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Woman busted for sending photos of bloody corpse to Michigan election official

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A New Hampshire woman is facing federal charges for allegedly threatening a Michigan election official, including sending her graphic photos of a mutilated, bloody corpse, authorities said Wednesday.

Katelyn Jones, 23, of Epping, is accused of firing off menacing text messages to Republican Wayne County Board of Canvassers chairwoman Monica Palmer on Nov. 18 — because the official refused to certify results of the US presidential election in favor of Joe Biden, according to a criminal complaint filed by the FBI.

In one disturbing message, Jones allegedly sent the image of a “bloody, deceased, nude, mutilated woman” followed by one of Palmer’s daughter, the FBI said in a court filing.

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 “F—king with our elections is TERRORISM, and us Americans clearly don’t tolerate terrorist so yes you should be afraid, your daughter should be afraid and so should (your husband),” the text reportedly said.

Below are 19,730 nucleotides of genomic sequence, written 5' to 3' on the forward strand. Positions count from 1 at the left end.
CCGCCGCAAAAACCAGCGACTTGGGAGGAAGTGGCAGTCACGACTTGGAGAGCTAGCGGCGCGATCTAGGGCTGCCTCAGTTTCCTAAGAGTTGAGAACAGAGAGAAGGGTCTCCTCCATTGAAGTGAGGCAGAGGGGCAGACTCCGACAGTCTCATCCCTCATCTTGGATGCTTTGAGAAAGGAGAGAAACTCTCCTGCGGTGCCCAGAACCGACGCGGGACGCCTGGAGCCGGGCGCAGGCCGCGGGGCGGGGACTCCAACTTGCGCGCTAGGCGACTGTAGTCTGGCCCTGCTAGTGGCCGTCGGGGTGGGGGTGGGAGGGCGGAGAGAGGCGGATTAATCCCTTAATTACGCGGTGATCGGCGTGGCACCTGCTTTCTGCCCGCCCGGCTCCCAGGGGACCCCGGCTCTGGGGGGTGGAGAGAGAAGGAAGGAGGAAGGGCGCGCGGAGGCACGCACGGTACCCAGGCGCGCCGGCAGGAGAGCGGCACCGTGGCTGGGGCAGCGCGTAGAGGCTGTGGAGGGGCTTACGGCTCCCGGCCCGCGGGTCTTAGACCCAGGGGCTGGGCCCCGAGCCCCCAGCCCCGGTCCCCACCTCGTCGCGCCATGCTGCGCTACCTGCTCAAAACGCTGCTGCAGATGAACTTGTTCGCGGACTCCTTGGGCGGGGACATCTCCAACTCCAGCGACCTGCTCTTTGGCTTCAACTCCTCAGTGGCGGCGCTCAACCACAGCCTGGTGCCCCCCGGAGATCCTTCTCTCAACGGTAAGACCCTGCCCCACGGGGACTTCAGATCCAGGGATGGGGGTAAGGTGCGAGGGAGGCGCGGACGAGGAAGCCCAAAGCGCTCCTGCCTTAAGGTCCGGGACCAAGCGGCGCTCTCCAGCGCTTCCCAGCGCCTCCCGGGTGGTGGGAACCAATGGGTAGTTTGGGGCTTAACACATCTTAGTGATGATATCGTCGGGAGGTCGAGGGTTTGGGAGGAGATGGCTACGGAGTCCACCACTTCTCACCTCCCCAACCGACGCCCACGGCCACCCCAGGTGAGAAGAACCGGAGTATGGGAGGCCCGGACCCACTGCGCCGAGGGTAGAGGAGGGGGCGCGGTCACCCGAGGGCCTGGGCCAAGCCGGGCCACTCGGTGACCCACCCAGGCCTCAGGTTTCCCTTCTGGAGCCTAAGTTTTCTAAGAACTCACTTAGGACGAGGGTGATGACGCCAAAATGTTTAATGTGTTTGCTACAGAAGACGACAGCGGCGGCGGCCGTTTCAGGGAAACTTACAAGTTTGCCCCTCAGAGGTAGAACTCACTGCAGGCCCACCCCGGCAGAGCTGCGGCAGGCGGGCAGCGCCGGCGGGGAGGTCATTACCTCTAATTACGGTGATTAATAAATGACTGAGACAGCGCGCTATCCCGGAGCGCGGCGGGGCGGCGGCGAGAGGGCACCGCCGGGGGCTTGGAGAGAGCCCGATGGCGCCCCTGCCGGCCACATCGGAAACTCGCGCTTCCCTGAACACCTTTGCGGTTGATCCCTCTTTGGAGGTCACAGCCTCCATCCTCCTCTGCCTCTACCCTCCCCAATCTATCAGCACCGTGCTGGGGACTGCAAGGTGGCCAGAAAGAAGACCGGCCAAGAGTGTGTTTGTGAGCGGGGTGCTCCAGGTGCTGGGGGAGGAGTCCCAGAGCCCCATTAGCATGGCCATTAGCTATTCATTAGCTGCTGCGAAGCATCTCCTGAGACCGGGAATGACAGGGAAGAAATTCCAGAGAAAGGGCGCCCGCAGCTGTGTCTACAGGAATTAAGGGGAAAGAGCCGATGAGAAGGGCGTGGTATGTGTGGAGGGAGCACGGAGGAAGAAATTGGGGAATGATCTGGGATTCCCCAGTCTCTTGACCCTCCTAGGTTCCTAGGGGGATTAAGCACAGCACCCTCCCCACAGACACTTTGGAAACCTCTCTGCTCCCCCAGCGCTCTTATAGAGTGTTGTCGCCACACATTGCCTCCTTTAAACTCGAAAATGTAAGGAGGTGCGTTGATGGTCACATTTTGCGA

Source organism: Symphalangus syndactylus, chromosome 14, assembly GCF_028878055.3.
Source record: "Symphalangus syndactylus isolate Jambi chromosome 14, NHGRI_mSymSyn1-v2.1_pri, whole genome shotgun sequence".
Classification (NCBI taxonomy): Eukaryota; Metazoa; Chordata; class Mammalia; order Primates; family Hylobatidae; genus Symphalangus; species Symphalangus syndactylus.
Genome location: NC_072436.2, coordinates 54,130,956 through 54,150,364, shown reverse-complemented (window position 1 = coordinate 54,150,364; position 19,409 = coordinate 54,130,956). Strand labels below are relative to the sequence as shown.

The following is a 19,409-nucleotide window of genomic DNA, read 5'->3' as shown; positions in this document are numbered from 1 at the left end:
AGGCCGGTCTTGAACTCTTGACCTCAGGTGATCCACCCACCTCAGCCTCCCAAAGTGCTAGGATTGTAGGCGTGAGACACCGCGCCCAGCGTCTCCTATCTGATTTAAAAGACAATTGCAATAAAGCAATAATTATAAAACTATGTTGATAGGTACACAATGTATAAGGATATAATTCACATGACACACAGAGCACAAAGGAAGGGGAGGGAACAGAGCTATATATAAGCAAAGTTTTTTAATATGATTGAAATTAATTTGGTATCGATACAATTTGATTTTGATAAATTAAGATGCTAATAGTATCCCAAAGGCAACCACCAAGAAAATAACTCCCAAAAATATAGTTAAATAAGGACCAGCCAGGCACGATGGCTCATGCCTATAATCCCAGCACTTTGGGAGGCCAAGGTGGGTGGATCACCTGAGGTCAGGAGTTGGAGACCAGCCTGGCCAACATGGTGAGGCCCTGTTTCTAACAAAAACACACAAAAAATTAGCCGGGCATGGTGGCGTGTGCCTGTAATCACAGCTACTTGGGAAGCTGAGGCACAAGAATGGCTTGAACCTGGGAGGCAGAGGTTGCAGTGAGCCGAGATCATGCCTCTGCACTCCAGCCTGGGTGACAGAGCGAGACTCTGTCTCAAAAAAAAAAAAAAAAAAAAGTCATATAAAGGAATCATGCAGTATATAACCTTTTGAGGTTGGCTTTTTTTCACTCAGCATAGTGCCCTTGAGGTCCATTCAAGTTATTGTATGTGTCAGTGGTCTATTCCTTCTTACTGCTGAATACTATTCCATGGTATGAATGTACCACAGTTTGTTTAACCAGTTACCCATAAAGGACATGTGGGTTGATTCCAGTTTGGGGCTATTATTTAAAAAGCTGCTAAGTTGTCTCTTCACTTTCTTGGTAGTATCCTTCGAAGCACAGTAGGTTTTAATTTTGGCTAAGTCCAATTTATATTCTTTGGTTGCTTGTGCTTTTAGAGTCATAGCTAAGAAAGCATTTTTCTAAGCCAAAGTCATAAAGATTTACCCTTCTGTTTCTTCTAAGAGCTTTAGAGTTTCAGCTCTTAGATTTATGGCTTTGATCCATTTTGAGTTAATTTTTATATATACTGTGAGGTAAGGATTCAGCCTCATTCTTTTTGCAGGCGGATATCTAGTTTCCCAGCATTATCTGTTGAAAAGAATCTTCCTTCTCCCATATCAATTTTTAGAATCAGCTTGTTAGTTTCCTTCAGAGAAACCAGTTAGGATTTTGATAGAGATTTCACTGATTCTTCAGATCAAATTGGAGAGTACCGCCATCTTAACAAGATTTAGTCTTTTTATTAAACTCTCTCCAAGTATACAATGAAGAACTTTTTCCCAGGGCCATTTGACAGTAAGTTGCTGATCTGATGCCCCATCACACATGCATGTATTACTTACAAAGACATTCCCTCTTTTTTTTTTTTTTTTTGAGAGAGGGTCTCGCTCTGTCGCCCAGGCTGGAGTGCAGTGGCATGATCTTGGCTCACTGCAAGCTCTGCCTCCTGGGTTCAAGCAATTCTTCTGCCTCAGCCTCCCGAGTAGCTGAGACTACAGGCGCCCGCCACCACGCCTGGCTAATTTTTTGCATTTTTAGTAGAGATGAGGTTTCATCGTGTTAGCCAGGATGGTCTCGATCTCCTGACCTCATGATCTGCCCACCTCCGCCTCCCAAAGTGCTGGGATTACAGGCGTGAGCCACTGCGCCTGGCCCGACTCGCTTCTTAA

Palmer allegedly became the target of Jones’ wrath after she rescinded her vote to certify election results last month, citing allegations of voter fraud.

“You have made a grave mistake. I hope you realize that now,” Jones wrote in one of the texts, according to an affidavit.  “[You’re] a disgusting racist b—h.”

Jones is also accused of threatening her via Instagram, writing, “Hmmm I’d be a shame if something happened to your daughter at school,” mlive.com reported.

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When questioned by the FBI, Jones admitted she sent the texts because she thought Palmer was “interfering with the election,” according to the criminal complaint.

She was arrested Wednesday in New Hampshire and faces up to 20 years in prison.

“The allegations in this case should make all of us disgusted,” US Attorney Matthew Schneider said in a statement.

“There is simply no place in Michigan, or in the United States, for chilling threats like this to people who are simply doing what they believe is correct,” he added.

Palmer drew widespread criticism and was accused of racism after she chaired a rowdy meeting of the Board of Canvassers on Nov. 17, where she cited problems with absentee ballots in Detroit.

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